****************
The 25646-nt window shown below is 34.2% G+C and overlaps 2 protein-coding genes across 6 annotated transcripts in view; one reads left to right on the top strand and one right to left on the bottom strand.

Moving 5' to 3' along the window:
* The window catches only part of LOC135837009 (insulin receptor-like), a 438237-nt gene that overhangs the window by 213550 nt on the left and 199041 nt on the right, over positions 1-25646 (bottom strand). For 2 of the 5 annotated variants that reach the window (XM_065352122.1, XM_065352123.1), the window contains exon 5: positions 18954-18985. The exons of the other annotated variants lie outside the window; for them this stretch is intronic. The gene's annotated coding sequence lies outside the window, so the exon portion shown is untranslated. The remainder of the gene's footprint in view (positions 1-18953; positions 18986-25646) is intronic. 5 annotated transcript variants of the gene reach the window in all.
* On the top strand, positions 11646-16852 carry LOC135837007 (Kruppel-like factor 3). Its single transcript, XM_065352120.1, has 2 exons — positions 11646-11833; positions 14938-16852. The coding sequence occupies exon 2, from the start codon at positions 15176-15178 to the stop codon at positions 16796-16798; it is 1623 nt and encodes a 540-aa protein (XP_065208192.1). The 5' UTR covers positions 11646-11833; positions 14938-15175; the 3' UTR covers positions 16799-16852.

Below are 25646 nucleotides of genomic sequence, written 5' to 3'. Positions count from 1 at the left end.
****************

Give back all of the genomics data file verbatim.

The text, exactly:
The 25646-nt window shown below is 34.2% G+C and overlaps 2 protein-coding genes across 6 annotated transcripts in view; one reads left to right on the top strand and one right to left on the bottom strand.

Moving 5' to 3' along the window:
* The window catches only part of LOC135837009 (insulin receptor-like), a 438237-nt gene that overhangs the window by 213550 nt on the left and 199041 nt on the right, over positions 1-25646 (bottom strand). For 2 of the 5 annotated variants that reach the window (XM_065352122.1, XM_065352123.1), the window contains exon 5: positions 18954-18985. The exons of the other annotated variants lie outside the window; for them this stretch is intronic. The gene's annotated coding sequence lies outside the window, so the exon portion shown is untranslated. The remainder of the gene's footprint in view (positions 1-18953; positions 18986-25646) is intronic. 5 annotated transcript variants of the gene reach the window in all.
* On the top strand, positions 11646-16852 carry LOC135837007 (Kruppel-like factor 3). Its single transcript, XM_065352120.1, has 2 exons — positions 11646-11833; positions 14938-16852. The coding sequence occupies exon 2, from the start codon at positions 15176-15178 to the stop codon at positions 16796-16798; it is 1623 nt and encodes a 540-aa protein (XP_065208192.1). The 5' UTR covers positions 11646-11833; positions 14938-15175; the 3' UTR covers positions 16799-16852.

Below are 25646 nucleotides of genomic sequence, written 5' to 3'. Positions count from 1 at the left end.